The Blazer

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The Blazer

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Fare or Foul?

A+passenger+enters+the+subway+station+by+the+New+York+Port+Authority+Bus+Terminal+following+an+attempted+detonation+during+the+morning+rush+hour%2C+in+New+York+City%2C+New+York%2C+U.S.%2C+December+11%2C+2017.++REUTERS%2FAndrew+Kelly+-+RC17ED457330
A passenger enters the subway station by the New York Port Authority Bus Terminal following an attempted detonation during the morning rush hour, in New York City, New York, U.S., December 11, 2017. REUTERS/Andrew Kelly – RC17ED457330

From Brooklyn to the Bronx, there is a sight that is ubiquitous at subway stations: fare-beaters hopping the turnstile, saving themselves some spare change. In recent weeks, however, there has been a spate of stories of fare beaters getting beaten, harassed, and screamed at by cops.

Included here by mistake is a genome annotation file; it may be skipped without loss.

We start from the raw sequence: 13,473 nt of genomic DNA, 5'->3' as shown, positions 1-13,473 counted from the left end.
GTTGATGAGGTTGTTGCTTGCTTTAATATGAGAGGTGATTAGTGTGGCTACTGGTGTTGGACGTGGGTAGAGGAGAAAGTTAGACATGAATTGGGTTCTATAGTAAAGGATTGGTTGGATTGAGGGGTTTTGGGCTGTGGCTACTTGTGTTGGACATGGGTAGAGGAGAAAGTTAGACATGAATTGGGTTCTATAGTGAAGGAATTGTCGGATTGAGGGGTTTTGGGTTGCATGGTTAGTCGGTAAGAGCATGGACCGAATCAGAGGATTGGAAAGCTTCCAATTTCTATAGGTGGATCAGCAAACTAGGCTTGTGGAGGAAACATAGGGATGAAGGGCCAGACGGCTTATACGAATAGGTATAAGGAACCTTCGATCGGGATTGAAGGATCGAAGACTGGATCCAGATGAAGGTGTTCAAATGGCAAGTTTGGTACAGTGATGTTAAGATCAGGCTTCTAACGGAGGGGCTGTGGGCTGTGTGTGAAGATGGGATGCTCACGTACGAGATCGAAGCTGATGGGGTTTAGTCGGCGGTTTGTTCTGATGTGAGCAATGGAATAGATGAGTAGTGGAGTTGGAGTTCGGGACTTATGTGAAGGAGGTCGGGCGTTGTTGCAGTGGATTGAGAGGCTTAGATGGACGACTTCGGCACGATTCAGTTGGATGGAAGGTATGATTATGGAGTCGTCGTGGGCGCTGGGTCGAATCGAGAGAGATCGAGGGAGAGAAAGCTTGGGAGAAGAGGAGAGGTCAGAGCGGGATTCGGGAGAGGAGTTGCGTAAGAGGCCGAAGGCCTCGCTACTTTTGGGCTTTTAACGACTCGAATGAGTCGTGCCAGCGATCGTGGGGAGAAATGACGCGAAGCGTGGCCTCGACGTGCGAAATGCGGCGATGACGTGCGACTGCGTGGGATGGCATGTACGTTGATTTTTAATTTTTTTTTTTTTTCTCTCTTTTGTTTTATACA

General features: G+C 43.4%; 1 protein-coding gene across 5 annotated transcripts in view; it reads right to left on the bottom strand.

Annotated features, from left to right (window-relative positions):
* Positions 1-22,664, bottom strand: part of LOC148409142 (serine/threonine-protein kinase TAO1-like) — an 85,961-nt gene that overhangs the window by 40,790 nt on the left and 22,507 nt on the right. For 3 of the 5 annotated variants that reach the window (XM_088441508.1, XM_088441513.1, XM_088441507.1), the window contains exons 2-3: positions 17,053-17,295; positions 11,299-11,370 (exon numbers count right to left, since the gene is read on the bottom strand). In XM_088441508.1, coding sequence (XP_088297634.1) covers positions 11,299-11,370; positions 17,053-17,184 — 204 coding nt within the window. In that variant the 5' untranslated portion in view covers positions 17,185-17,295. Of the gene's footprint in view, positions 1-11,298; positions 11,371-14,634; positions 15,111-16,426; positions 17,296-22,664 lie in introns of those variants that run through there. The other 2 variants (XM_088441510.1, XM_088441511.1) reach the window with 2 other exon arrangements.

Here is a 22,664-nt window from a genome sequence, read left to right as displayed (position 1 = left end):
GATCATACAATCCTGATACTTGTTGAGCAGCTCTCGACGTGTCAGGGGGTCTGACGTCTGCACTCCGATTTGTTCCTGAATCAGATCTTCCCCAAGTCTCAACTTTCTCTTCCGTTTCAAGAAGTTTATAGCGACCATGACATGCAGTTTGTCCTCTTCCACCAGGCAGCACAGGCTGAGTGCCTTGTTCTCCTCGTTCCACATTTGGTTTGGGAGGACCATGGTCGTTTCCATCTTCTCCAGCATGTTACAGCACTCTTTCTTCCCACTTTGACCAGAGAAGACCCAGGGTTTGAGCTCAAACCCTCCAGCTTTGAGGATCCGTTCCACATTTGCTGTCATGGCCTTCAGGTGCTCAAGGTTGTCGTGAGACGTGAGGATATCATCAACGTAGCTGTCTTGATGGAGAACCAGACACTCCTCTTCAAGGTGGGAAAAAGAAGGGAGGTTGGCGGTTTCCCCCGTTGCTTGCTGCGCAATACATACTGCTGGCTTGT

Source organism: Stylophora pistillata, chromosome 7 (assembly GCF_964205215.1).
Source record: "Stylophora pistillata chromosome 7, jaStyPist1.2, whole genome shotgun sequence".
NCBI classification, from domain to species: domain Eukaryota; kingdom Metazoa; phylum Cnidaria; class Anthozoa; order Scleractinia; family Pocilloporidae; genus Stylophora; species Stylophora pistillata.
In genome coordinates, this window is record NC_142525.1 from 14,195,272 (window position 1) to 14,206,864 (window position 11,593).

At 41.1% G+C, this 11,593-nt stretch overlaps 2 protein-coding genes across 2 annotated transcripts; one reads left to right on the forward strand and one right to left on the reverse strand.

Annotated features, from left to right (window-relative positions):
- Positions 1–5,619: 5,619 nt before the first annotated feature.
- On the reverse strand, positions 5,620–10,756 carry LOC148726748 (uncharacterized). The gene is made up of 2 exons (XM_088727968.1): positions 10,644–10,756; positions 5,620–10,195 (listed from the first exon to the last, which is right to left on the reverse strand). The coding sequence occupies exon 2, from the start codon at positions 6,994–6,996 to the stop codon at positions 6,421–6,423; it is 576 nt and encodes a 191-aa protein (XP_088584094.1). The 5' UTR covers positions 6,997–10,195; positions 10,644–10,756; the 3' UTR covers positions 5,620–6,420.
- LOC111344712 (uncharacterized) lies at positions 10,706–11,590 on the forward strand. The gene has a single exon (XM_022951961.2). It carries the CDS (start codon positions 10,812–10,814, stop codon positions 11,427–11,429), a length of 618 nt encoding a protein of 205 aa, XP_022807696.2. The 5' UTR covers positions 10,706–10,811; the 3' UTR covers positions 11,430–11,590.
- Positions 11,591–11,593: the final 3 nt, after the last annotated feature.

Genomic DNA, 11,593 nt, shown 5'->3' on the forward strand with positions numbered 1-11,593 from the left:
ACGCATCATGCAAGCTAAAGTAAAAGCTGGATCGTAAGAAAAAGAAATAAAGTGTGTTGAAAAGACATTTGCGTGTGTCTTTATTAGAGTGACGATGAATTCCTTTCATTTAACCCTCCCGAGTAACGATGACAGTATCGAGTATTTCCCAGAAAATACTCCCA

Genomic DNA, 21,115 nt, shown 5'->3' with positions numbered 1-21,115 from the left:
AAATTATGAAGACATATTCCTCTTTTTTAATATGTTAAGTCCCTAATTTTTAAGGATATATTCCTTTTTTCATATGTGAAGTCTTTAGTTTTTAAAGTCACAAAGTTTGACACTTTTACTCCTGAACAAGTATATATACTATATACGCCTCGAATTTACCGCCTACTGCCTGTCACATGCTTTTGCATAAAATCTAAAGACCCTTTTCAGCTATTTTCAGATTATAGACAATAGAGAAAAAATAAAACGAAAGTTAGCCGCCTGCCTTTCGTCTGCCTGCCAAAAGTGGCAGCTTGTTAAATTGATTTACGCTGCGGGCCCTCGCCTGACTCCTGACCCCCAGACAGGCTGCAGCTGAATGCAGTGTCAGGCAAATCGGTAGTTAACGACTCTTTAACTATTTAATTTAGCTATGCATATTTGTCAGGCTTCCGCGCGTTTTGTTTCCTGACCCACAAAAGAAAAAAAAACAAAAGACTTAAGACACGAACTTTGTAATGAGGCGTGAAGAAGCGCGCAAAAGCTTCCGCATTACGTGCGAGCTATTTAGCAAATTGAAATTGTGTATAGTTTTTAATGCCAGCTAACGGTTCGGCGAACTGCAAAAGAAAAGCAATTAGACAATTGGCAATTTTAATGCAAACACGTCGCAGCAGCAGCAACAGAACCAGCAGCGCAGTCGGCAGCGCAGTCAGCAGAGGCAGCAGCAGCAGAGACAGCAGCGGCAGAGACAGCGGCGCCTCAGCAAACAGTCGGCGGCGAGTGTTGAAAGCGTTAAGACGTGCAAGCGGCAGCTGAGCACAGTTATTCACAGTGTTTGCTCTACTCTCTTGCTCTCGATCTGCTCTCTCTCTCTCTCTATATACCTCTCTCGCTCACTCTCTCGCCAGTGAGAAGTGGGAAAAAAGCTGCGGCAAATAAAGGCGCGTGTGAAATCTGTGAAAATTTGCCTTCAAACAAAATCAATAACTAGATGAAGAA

Ask one side of the aisle, and this is a catastrophe. Fare beaters are often poor people who use public transit the most, and it is unfair to expect them to pay a rising cost when machines do not work or when they do not have any cash. 

Ask another side of the aisle, and they pull up an MTA statistic that they stand to lose $260 million in 2019, as a CBSN NY report points out. Furthermore, they claim that fare beaters are often flouting the rules for its own sake, out of stinginess.

Of course, the annoying truth of the issue is that both sides are partially correct. The MTA is hemorrhaging money, but the police crackdown appears to be focusing on stations in low income neighborhoods, where the $100 fine and misdemeanor on a record can only make things worse. 

So what is to be done? Why not look at bit down south at Philadelphia? The city has gone in the opposite direction, decriminalizing fare evasion. When someone does not comply, the person is given a $25 fine and is not charged with a crime. Repeat offenders are charged with a misdemeanor and taken to court.

Yet, why stop there? Let us acknowledge the type of person repeatedly hopping the turnstile, and consider them for the Fair Fares program, which hands poor New Yorkers a half-price Metrocard. Expand the entrance requirements a bit, do it on a case by case basis, and we might have a better solution in our hands. With the way the issue is going right now, no one is happy.

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